When applied to the lung cancer trial data, coefficients βi, i = 1, … , 7, standard errors, P-values, hazard ratios and 95% CI for the hazard ratios can be obtained from standard statistical software packages and are displayed in Table 1. The hazard ratio of treatment is slightly larger than 1, implying that patients in the study treated with experimental chemotherapy had slightly greater risk of mortality. The fairly wide 95% CI of 0.90–2.05 leaves us uncertain as to whether the treatment is of benefit or harm but appears to rule out the possibility that the treatment exerts a strongly protective effect on mortality risk (which would be indicated by a hazard ratio much less than 1). Squamous and large cell tumour types have hazard ratios less than 1. For instance, compared with patients with adenocarcinoma, patients with squamous cell tumours had a 69% lower hazard of death (hazard ratio = 0.31). This implies that patients with squamous and large cell types are expected to have longer survival times than adenocarcinoma patients. The hazard ratio for small cell tumours is also less than 1, but has a CI that includes 1, indicating that for generalizing beyond this sample there is no evidence of a difference in the hazard rates for patients with adenocarcinoma and small cell tumours.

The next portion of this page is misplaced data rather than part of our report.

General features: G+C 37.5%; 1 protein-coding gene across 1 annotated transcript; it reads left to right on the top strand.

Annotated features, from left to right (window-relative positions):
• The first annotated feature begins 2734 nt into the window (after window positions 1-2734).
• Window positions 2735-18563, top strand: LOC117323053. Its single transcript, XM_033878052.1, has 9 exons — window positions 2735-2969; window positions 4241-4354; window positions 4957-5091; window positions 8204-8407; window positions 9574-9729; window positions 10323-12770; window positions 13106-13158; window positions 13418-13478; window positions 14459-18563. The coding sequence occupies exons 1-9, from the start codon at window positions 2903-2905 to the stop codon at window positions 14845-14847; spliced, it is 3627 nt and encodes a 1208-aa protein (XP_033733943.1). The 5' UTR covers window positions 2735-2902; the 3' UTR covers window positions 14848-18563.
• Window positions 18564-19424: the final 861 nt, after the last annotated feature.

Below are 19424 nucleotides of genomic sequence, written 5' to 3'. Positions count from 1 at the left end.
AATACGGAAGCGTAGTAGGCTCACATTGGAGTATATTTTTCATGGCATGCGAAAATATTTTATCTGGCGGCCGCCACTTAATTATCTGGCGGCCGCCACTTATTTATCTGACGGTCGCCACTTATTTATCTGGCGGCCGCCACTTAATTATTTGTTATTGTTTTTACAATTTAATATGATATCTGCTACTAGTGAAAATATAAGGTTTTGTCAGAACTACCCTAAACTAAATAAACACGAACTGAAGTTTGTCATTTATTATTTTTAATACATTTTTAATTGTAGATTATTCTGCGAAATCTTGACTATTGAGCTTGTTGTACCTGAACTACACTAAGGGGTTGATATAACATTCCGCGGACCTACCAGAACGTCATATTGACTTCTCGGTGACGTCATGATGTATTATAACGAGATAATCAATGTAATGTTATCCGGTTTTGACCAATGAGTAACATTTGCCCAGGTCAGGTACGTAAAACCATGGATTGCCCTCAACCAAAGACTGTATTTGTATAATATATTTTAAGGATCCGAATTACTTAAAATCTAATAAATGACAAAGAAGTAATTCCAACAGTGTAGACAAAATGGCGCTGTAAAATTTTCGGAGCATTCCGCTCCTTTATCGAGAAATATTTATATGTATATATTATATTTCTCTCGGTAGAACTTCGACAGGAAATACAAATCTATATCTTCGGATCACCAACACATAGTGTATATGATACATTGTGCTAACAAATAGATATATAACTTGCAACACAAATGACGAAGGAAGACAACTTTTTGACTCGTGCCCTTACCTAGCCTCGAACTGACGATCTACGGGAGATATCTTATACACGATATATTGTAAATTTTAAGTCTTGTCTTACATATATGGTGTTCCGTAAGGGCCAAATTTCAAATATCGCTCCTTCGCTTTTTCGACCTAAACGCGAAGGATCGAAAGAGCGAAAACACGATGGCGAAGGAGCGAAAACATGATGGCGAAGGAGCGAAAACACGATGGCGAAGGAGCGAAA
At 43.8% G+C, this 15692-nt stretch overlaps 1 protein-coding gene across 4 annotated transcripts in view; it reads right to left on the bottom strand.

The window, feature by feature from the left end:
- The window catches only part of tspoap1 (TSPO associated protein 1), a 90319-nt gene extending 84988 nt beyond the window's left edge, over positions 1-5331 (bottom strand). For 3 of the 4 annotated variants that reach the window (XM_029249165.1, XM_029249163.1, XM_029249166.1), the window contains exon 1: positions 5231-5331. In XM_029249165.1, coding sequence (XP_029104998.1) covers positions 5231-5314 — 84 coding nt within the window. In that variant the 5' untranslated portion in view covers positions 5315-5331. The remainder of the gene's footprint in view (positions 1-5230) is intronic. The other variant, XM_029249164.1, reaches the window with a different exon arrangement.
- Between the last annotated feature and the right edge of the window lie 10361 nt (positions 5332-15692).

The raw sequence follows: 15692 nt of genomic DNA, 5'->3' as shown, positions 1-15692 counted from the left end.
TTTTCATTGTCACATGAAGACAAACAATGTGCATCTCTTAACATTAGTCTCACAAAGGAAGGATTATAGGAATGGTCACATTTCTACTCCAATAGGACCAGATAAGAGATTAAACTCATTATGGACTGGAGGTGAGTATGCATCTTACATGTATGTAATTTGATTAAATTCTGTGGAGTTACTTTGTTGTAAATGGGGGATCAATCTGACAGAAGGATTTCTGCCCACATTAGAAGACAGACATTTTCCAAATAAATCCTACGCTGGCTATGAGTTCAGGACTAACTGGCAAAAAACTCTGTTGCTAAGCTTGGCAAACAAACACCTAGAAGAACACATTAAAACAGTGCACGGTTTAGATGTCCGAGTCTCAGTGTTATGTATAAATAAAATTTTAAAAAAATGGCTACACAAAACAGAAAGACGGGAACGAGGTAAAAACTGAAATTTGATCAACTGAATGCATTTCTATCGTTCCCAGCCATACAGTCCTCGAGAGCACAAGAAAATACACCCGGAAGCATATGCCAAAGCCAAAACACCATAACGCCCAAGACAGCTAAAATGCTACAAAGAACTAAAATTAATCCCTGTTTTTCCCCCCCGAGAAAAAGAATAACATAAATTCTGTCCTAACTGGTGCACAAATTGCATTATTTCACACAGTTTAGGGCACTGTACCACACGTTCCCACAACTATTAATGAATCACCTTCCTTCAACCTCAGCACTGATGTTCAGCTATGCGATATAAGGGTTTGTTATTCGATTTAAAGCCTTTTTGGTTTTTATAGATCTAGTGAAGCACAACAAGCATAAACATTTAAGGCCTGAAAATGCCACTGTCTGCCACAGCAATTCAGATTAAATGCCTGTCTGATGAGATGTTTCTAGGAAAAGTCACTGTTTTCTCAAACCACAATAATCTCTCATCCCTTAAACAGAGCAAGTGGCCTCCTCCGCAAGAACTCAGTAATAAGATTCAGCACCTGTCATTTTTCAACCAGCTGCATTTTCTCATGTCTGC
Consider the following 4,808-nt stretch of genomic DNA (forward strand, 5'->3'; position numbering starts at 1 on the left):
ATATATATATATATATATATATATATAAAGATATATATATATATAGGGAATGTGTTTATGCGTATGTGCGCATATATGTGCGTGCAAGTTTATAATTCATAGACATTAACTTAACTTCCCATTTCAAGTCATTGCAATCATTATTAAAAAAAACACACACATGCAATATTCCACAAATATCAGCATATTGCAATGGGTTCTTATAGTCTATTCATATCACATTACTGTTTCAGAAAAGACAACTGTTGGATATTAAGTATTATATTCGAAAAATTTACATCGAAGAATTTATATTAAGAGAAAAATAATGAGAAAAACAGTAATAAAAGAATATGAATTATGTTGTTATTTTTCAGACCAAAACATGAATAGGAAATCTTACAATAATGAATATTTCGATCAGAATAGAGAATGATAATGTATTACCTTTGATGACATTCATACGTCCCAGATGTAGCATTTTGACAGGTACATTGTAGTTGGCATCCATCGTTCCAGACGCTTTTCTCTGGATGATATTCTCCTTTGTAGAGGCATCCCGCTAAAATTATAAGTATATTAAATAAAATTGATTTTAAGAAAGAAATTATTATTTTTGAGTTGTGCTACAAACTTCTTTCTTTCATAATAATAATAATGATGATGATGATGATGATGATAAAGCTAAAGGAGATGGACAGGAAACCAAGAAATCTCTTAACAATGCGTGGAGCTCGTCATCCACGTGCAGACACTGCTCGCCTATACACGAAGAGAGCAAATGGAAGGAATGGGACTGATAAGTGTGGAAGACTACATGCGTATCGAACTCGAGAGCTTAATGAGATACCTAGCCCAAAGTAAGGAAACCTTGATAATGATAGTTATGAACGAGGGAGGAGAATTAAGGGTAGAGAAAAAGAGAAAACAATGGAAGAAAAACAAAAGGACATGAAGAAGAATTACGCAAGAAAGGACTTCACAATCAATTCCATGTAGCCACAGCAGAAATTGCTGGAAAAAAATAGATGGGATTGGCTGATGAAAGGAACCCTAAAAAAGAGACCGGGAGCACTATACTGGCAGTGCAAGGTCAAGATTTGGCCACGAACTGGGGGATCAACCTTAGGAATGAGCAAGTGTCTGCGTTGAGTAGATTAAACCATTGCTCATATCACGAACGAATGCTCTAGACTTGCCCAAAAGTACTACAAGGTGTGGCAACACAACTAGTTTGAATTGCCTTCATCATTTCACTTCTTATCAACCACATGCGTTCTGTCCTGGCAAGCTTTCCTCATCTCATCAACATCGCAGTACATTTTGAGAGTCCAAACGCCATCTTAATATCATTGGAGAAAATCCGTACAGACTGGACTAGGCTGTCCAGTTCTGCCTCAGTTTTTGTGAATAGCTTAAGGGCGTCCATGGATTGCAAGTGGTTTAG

Table 1. Coefficients (log hazard ratios), standard errors (SE), P-values, hazard ratios and 95% confidence intervals (CI) for the hazard ratios, for the Cox proportional hazards model of survival time for the lung cancer trial data on treatment (experimental compared with standard chemotherapy), age, Karnofsky score, histological tumour type and prior receipt of treatment